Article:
Mississippi Child Care, Los Angeles County Museum of Art, CT Substance Abuse Recovery, More: Tuesday Afternoon Buzz, December 5, 2017


Meridian Star: Mississippi health department launches online database . “The Mississippi State Department of Health has launched an online database of the more than 1,500 statewide licensed child care facilities. The database includes the facilities’ licensing status, inspection reports, complaint investigations, and monetary penalties assigned during routine visits or inspections.”

My Modern Met: 20,000 Artworks Available for Free Download on LACMA’s Robust Digital Archive. “You don’t have to travel the world to see great art. As museums continue to digitize their collections, you can view paintings, sculptures, and other artwork that spans thousands of years and geographical locations. The Los Angeles County Museum of Art (LACMA) has worked for the past two years to make their acquisitions viewable online. There are 20,000 images available and in the public domain, making them also free downloadable art for anyone. Altogether, the museum has uploaded 80,000 works on their website with both restricted and unrestricted use—a quarter of the art that’s in their physical collection.”

WTNH: New website helps addicts find beds available in detox programs. “The Connecticut Department of Mental Health and Addiction Services has launched a new website to help individuals, families and medical professionals find available beds in detox and recovery programs across the state.”


Quartz: Facebook debuts Messenger Kids, an ad-free app that gives parents control. “Technically, children under the age of 13 aren’t allowed on Facebook. But many kids manage to sign up for Facebook and Instagram quite easily, making them vulnerable to all of the internet’s dangers. Now Facebook is rolling out a platform that will allow children to use one of its services—with plenty of parental supervision. Opening up a massive new pool of users, the company is introducing Messenger Kids, a standalone app that lets kids communicate with their family and friends.”

Mashable: Hundreds of Instagram hashtags will now trigger animal abuse alerts. “That selfie with the adorably lazy sloth can have an impact on the animal more than people realize — so starting Monday Instagram is warning users about their photos’ potential link to animal abuse and harm. The photo-sharing social network has hundreds of hashtags in their system that will now trigger a pop-up message when used or searched.”


The Next Web: 5 Chrome extensions for improving your focus at work. “The internet is a rich, diverse and utterly distracting experience. If you work on a computer, which an increasing number of people do, you know it’s not hard for some shiny digital object to catch your attention and draw you away from what you’re doing. We’ve shown you extensions that can help boost your productivity with to-do notes and other useful tools. These apps function more like restraining bolts. So if you are one of the several million people who regularly use Google Chrome, here are some extensions that can help you stay on target.”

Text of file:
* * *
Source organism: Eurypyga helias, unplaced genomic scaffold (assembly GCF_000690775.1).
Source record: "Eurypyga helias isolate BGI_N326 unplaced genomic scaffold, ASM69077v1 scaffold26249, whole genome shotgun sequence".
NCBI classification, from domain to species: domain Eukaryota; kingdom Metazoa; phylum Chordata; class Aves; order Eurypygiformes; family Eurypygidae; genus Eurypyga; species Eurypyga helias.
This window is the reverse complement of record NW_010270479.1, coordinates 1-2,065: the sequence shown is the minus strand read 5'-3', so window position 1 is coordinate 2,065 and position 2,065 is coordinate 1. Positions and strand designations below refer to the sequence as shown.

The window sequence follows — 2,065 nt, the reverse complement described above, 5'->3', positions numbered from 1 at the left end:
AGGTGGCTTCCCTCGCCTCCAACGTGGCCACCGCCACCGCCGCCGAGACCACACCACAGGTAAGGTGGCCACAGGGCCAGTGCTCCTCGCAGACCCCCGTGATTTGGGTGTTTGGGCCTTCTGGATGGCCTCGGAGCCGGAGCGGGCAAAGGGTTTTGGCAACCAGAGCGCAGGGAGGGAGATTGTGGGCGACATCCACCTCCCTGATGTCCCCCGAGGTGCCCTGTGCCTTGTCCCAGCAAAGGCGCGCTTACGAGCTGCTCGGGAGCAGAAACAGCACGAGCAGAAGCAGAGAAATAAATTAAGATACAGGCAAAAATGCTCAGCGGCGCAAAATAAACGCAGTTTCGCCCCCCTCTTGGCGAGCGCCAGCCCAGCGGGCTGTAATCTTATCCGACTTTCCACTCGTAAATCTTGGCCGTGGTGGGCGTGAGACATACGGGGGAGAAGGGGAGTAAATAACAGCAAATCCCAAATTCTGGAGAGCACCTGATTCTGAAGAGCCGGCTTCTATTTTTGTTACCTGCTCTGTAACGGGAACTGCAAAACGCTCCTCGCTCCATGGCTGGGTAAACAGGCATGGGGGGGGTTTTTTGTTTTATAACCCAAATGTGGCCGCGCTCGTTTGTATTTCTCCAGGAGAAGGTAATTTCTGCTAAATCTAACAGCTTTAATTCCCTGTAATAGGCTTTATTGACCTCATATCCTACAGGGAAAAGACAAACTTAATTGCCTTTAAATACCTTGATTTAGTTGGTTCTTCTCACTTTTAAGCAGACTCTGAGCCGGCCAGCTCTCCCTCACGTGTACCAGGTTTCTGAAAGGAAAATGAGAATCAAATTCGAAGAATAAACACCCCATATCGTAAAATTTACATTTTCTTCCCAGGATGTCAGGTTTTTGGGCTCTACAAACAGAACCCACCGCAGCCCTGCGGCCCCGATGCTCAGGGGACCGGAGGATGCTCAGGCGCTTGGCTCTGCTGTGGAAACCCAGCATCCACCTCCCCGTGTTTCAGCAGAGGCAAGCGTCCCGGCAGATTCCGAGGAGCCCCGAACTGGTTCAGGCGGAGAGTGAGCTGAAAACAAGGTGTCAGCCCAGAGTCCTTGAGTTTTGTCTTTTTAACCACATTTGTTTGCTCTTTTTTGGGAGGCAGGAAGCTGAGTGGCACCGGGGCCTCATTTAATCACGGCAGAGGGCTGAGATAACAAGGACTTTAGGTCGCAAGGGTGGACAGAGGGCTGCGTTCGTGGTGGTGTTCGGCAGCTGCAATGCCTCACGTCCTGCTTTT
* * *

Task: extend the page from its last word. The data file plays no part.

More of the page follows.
AncestorNews: How to Pinterest Your Genealogy. “Not long ago I started a Pinterest board about my dad and another about the Lone Jack Missouri cemetery. Although I’ve been using Pinterest a long time (genealogyteach) it’s only recently that I’ve really crafted a game plan for sharing my genealogy research on Pinterest. Right now, my dad’s board is sparse as is the cemetery board, but I’ve been working on creating a ‘blueprint’ for how to best share genealogy research, findings, and family information by pinning. For example, I just created a section for dad’s board on his World War II experience. Today there are only a few pins, but it’s in progress.” Interesting ideas!


CNET: Google’s first-ever coding Doodle is as cute as it is fun. “Google’s Doodle team went above and beyond to celebrate Computer Science Education Week on Monday with its very first coding Doodle. Available to tinker with globally, the Doodle lets you direct a cute, little bunny around a garden in search of carrots.”

SBS: Database flags 40,000 videos as extremist. “A consortium of tech companies including Facebook, Alphabet Inc’s Google and Twitter say a database it created to identify extremist content now contains more than 40,000 videos or images. The Global Internet Forum to Counter Terrorism was created in June under pressure from governments in Europe and the US after a spate of deadly attacks.”


The Register: International team takes down virus-spewing Andromeda botnet. “Police and private companies have taken down a massive botnet used to move malware onto compromised PCs. The Armageddon botnet, also known as Gamarue, is thought to have spanned over two million PCs and distributed over 80 types of malware onto infected PCs. It was shut down on November 29 in a combined operation by Europol, the FBI, security vendor ESET and Microsoft.”


LSE Impact Blog: Academic journals with a presence on Twitter are more widely disseminated and receive a higher number of citations. “Previous research has shown that researchers’ active participation on Twitter can be a powerful way of promoting and disseminating academic outputs and improving the prospects of increased citations. But does the same hold true for the presence of academic journals on Twitter? José Luis Ortega examined the role of 350 scholarly journals, analysing how their articles were tweeted and cited. Findings reveal that articles from those journals that have their own individual Twitter handle are more tweeted about than articles from journals whose only Twitter presence is through a scientific society or publisher account. Articles published in journals with any sort of Twitter presence also receive more citations than those published in journals with no Twitter presence.” Good afternoon, Internet…

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